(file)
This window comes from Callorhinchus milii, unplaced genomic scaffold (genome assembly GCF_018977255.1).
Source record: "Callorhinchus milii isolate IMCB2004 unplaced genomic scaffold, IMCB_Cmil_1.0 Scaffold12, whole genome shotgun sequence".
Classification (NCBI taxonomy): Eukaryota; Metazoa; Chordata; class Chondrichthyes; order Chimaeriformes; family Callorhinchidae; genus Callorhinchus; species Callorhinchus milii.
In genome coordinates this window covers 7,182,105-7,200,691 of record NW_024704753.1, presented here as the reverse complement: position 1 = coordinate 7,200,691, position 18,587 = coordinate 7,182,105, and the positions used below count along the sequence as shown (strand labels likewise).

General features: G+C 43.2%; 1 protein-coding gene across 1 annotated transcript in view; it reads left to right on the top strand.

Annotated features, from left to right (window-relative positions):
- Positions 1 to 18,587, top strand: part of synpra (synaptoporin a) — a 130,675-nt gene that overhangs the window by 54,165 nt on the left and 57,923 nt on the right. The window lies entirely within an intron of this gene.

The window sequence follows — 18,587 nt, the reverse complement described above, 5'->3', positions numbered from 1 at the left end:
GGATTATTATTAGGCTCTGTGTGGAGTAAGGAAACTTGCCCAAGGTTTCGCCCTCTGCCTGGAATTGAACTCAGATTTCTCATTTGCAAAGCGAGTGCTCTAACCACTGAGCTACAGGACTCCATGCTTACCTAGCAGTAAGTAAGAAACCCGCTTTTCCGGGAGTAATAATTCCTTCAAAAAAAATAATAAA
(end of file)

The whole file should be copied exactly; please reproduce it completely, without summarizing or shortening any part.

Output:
This window comes from Callorhinchus milii, unplaced genomic scaffold (genome assembly GCF_018977255.1).
Source record: "Callorhinchus milii isolate IMCB2004 unplaced genomic scaffold, IMCB_Cmil_1.0 Scaffold12, whole genome shotgun sequence".
Classification (NCBI taxonomy): Eukaryota; Metazoa; Chordata; class Chondrichthyes; order Chimaeriformes; family Callorhinchidae; genus Callorhinchus; species Callorhinchus milii.
In genome coordinates this window covers 7,182,105-7,200,691 of record NW_024704753.1, presented here as the reverse complement: position 1 = coordinate 7,200,691, position 18,587 = coordinate 7,182,105, and the positions used below count along the sequence as shown (strand labels likewise).

General features: G+C 43.2%; 1 protein-coding gene across 1 annotated transcript in view; it reads left to right on the top strand.

Annotated features, from left to right (window-relative positions):
- Positions 1 to 18,587, top strand: part of synpra (synaptoporin a) — a 130,675-nt gene that overhangs the window by 54,165 nt on the left and 57,923 nt on the right. The window lies entirely within an intron of this gene.

The window sequence follows — 18,587 nt, the reverse complement described above, 5'->3', positions numbered from 1 at the left end:
GGATTATTATTAGGCTCTGTGTGGAGTAAGGAAACTTGCCCAAGGTTTCGCCCTCTGCCTGGAATTGAACTCAGATTTCTCATTTGCAAAGCGAGTGCTCTAACCACTGAGCTACAGGACTCCATGCTTACCTAGCAGTAAGTAAGAAACCCGCTTTTCCGGGAGTAATAATTCCTTCAAAAAAAATAATAAA